I LIKE HIP HOP
I like hip-hop! OK, I've made this very public admission. I'm 58 years old, a baby boomer and a child of the 80's and 90's, and I like hip-hop. While I'm driving, I mostly listen to hip-hop stations on the radio. Maybe some comedy and R&B, but mostly hip-hop. Of course, I love Earth, Wind, and Fire (RIP Maurice), Frankie Beverly and Maze, Luther, Patti, Whitney, Michael and many others from my generation. All of my favorite music from my youth "had a good beat and was easy to dance to", and I still listen to this music quite often.
But today, my playlist consists of songs by Chance the Rapper, Kendrick Lamar, Future, Drake, Young Thug, Rich Homie Quan, Logic, Russ, Nicki Minaj, and Cardi B. (However, I will concede, I really don't know what Cardi is saying even when she is not rapping, I don't know what the title of her hit song Bodak Yellow means, or what the song is really about, but I like it!!)
I admit, some hip-hop lyrics are a little risqué, or I should say the lyrics are downright nasty sometimes, but many carry a message. They highlight the struggle of the artists and the environment they have had to deal with and overcome. Much like Marvin Gaye did in his timeless song "What's Going On”, where he gave a hard and insightful examination of the social turmoil of the sixties. Hip-hop artists examine some of the major issues of our time. For example, suicide is one of the struggles of this generation. Some hip-hop artist deal with the issue of suicide in a frank, but direct manner. In, 1-800-273-8255, Logic approaches suicide in a way his generation understands. It's a beautiful track and the video is a must see (https://youtu.be/Kb24RrHIbFk). If the song has prevented one suicide, it should be one of the biggest hits of all time! BTW, 1-800-273-8255 is the number to the National Suicide Prevention Lifeline!
Hip-hop artist write lyrics and rap about what they see and experience in their lives; their struggle. In many ways, I can identify with them, how they grew up, and what they write about. Like many of them, I was brought up in a single parent or single mom home. "Sweetie" Goff raised me, we struggled, and in hindsight had very little. But Sweetie made do with what we had, and she never let me make or use any excuse for failing. She made a positive out of our environment, and pushed me, and my siblings to be better than where we came from.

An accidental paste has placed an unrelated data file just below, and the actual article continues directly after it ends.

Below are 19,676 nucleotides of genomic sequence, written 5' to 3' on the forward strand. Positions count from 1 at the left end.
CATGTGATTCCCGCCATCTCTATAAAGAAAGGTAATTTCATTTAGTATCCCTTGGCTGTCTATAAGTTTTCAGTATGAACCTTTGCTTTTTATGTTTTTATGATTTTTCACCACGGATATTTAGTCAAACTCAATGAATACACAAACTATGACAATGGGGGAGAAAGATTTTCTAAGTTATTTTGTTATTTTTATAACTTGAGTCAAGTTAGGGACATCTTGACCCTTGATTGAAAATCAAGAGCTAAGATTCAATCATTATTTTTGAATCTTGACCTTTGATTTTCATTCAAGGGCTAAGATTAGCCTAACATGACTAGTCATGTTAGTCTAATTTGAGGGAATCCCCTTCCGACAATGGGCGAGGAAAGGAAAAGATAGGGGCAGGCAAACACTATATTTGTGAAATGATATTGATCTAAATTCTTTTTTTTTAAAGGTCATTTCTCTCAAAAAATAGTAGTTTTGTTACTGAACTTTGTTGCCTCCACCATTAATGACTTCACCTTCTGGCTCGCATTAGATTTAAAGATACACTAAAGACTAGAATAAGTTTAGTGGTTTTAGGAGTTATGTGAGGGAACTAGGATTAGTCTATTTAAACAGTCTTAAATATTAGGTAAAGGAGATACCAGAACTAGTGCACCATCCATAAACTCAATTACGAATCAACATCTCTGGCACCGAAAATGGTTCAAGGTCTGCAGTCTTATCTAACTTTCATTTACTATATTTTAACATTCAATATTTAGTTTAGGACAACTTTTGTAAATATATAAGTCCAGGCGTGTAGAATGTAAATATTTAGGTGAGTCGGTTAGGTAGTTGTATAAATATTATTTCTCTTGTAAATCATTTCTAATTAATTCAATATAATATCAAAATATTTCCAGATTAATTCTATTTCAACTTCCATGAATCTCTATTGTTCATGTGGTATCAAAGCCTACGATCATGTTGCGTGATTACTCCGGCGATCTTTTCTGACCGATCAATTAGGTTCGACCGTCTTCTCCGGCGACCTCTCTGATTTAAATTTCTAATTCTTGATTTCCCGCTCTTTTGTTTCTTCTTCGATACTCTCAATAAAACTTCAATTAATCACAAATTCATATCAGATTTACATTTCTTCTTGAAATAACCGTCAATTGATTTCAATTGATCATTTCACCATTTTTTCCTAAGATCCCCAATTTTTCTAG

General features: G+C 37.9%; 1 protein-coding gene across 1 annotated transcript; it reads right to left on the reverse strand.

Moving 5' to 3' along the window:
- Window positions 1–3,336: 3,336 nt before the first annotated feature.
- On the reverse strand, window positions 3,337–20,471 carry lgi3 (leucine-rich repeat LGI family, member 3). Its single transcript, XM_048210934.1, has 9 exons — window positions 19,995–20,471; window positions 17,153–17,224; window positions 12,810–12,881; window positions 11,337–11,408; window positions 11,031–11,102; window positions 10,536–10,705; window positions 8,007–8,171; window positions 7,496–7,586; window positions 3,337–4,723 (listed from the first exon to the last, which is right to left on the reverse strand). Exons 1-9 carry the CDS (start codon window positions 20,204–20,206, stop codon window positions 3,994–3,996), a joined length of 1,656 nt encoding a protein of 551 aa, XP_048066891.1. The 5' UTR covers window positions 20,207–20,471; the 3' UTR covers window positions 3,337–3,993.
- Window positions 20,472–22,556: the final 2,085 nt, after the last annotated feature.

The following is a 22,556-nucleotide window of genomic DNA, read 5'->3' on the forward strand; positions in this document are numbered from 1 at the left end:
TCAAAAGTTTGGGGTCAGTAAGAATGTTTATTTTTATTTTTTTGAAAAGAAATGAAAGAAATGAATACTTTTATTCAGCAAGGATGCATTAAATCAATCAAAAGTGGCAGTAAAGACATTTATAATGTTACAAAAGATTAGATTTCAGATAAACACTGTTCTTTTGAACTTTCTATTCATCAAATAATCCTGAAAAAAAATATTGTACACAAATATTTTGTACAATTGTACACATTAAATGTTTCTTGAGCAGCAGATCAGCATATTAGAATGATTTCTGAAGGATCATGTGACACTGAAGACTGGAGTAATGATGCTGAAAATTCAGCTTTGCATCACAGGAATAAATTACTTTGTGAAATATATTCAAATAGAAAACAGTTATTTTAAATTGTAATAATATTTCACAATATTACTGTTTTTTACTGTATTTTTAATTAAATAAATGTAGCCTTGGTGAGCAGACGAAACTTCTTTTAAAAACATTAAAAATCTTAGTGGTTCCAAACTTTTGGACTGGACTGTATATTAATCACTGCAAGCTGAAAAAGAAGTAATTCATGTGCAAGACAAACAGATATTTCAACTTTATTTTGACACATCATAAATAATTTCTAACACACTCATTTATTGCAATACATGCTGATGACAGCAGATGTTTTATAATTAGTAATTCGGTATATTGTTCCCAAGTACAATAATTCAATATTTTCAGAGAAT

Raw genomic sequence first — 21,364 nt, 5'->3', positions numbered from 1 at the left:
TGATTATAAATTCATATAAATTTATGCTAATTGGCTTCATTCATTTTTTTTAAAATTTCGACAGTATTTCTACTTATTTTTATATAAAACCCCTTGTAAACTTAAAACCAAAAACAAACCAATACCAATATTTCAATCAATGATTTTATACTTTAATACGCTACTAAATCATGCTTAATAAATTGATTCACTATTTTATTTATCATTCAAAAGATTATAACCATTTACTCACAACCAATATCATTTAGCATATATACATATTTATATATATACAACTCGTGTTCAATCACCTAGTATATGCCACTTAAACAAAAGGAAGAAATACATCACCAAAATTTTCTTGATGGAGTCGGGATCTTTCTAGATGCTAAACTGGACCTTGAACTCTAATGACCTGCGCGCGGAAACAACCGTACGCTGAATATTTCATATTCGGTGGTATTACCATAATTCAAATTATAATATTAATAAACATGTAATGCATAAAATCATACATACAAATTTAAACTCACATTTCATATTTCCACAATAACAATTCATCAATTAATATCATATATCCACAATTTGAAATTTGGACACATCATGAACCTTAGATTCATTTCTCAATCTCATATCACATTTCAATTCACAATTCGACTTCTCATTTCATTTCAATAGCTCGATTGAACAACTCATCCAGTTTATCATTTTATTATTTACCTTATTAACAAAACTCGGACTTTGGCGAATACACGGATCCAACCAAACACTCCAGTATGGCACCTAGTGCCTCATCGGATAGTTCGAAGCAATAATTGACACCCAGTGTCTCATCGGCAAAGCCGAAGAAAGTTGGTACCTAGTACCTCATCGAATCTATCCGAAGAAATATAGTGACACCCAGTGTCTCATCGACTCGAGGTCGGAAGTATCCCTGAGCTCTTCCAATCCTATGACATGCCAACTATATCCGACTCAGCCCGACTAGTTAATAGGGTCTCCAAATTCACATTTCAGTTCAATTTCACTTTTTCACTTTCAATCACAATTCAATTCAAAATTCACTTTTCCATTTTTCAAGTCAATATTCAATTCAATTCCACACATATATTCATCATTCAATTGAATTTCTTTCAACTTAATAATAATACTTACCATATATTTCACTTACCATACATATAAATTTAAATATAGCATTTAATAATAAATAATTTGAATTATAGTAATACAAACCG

The hard-core hip hop lyrics laced with profanity, drugs, sex, and violence paint a picture of the environment many hip-hop artists have dealt with all their lives. They write and rap about what they know about. They may glamorize the "thug life" and struggling, but make no mistake about it, they are all trying to get out of this environment, and better themselves. Many make it out and are thrust into a spotlight they are rarely prepared to deal with, they still struggle, but now their struggle is with success! Unfortunately, while you can take people out of their environment, sometimes you can't take the environment out of people.
But there are many hip-hop artists who make it out and achieve an extremely high level of success. Ice-T (Tracy Morrow), Ice-Cube (O'Shea Jackson), Mary J Blige (her real name), Snoop Dogg (Calvin Broadus Jr), Dr Dre (Andre Romelle Young), Queen Latifah (Dana Elaine Owens), and even Fresh Prince (Will Smith), were all hip-hop artists at one time in their careers. They are now all main stream entertainers and entrepreneurs worth millions. Snoop actually does a cooking show with Martha Stewart--who knew?, Dr Dre sold Beats headphones for a cool billion to Apple, and the Fresh Prince is only one of the most powerful men in Hollywood (might run for President--I'm starting and spreading that rumor)
Yes, I like hip hop, I like the vibe, the beat, the tone and when I can understand them, I like some of the lyrics. I know of others in my generation who like hip-hop more than I do, and while I am not going to out them in this essay, you know who you are!